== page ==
Daedalus is a historical character mentioned in Uncharted: The Fourth Labyrinth. He is responsible for the creation of the titular labyrinths, and also has connections to the Minotaur myth. He is also a prominent character in Greek myths, including those of the Minotaur, Perseus, Ariadne, Perdix and Icarus.
In Greek Myth
Before becoming King, Minos of Crete was in competition with his brothers. He prayed to Poseidon, God of the Sea, for a snow-white bull as a sign of support, and indeed a snow-white bull was born in Minos' herd, with the condition that Minos sacrifice the bull to Poseidon when he became king. When he did so, Minos decided instead to keep the white bull, and sacrificed another instead. In punishment for defying Poseidon, Aphrodite (Goddess of Love) made Minos' wife, Pasiphae, fall in love with the white bull.
Having seen Daedalus' architectural prowess in constructing a dancing ground for their daughter, Ariadne, Pasiphae ordered him to construct a hollow wooden cow so that she could hide within to mate with the white bull. The offspring of this union was the Minotaur, and after seeking advice from the Oracle of Delphi, King Minos ordered Daedalus to construct a labyrinth in which to imprison the creature. The Minotaur would later be killed by Theseus, who used a simple ball to string to mark his way through the maze.
After construction of the labyrinth was complete, Minos imprisoned Daedalus and his young son Icarus in a tower so that he could never build another labyrinth. In order to escape, Daedalus constructed two pairs of wings from wax, string and feathers to allow him and Icarus to fly to safety. However, he warned Icarus not to fly too close to the sun. Once they were free, Icarus forgot his father's warning, and did fly too close to the sun. The heat melted the wax holding his wings together, and Icarus plummeted to his death in the ocean below. Daedalus landed safely, and named the island where he landed Icaria in memory of his dead son.
Daedalus then found safety in Sicily, where he constructed a temple to Apollo, the Sun God, and gave up his wings as an offering to him. Minos, however, began searching for Daedalus by asking rulers a riddle which he knew only Daedalus could solve - how to get a string through a shell. When the riddle reached King Cocalus of Sicily, he sent for Daedalus who solved the riddle by tying a string to an ant and luring it through the shell with a drop of honey. When he heard the riddle had been solved, Minos travelled to Sicily and demanded that Daedalus be handed over to him. King Cocalus persuaded Minos to have a bath first, where Cocalus' daughters (and some sources say Daedalus) murdered him with boiling water.
Another story tells of Daedalus' pride, and how he could not bear to have a rival. His sister sent her son, which some sources call Perdix and others Talos, to learn from Daedalus, but Perdix began to surpass Daedalus in skill, inventing the saw and the compass. In jealousy, Daedalus tricked Perdix into jumping over a cliff, but Athena, Goddess of Wisdom, transformed Perdix into a partirdge. For this crime, Daedalus was tried and exiled, some sources saying that's how he ended up on Crete in the first place.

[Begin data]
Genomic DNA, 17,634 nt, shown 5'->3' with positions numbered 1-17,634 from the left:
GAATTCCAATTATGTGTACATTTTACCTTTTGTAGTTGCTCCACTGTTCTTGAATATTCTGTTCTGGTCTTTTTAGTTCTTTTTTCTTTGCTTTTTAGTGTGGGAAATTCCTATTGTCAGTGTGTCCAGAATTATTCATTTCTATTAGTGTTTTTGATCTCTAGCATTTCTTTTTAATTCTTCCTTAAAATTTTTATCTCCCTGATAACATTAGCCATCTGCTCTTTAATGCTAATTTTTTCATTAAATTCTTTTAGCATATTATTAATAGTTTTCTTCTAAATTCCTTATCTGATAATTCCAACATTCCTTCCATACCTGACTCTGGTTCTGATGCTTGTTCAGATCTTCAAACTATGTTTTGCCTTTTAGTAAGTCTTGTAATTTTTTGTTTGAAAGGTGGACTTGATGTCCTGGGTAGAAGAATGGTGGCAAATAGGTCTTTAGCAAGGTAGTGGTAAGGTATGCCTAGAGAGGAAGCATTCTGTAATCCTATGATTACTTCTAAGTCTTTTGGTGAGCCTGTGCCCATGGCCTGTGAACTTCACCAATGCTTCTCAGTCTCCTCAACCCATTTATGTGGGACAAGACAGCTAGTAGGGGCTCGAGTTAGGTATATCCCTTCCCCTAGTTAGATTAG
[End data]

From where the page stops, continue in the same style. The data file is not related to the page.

In The Fourth Labyrinth
Tyr Henriksen's research teams gathers a large amount of data on Daedalus from the labyrinths to create several theories surrounding his life and the labyrinths.
Daedalus was an architect in a group who knew the secret of the White Hellebore flower, which could be used to create a mixture that would render those who drank it comletely obedient and docile. The mixture also had the side-effect of causing some of those who drank it to mutate into Minotaurs, an image which would be used as the guardians of the labyrinths.
Using the Hellebore, Daedalus pulled off elaborate cons. He arrived in the courts of Kings or other rulers claiming to be an alchemist, and offering to build them a labyrinth to act as an impenetrable treasury. Once he had been granted workers to build his labyrinth, Daedalus used the White Hellebore to turn them into willing slaves and convince them that he was, indeed, an alchemist. Once the labyrinth was complete, and the Kings had stored their treasure in the central chamber, Daedalus and his accomplices would steal it and escape the country.
Olivia Hzujak theorises that the labyrinth on Crete (the famous one in Greek myth) was first constructed, around 1550 BCE, before Daedalus moved on to Crocodilopolis in Egypt to construct the Labyrinth of Sobek. A third labyrinth was constructed on the island of Thera, now Santorini, and a new ruler in the far east had become interested in building his own labyrinth. Daedalus sent his nephew, Talos, to oversee the construction of the fourth labyrinth in modern-day Nanjing, China.
When Daedalus died, shortly after completion of the third labyrinth, Talos took over the con, and ordered the treasure and Daedalus' body moved to China, where they were entombed in the central chamber.
- Although they are not mentioned in the novel, the other myths surrounding Daedalus could have been occurred as well. For example, it was not unknown for rulers to kill or imprison artisans after thay had completed a masterwork in order to prevent them from repeating the feat for another kingdom.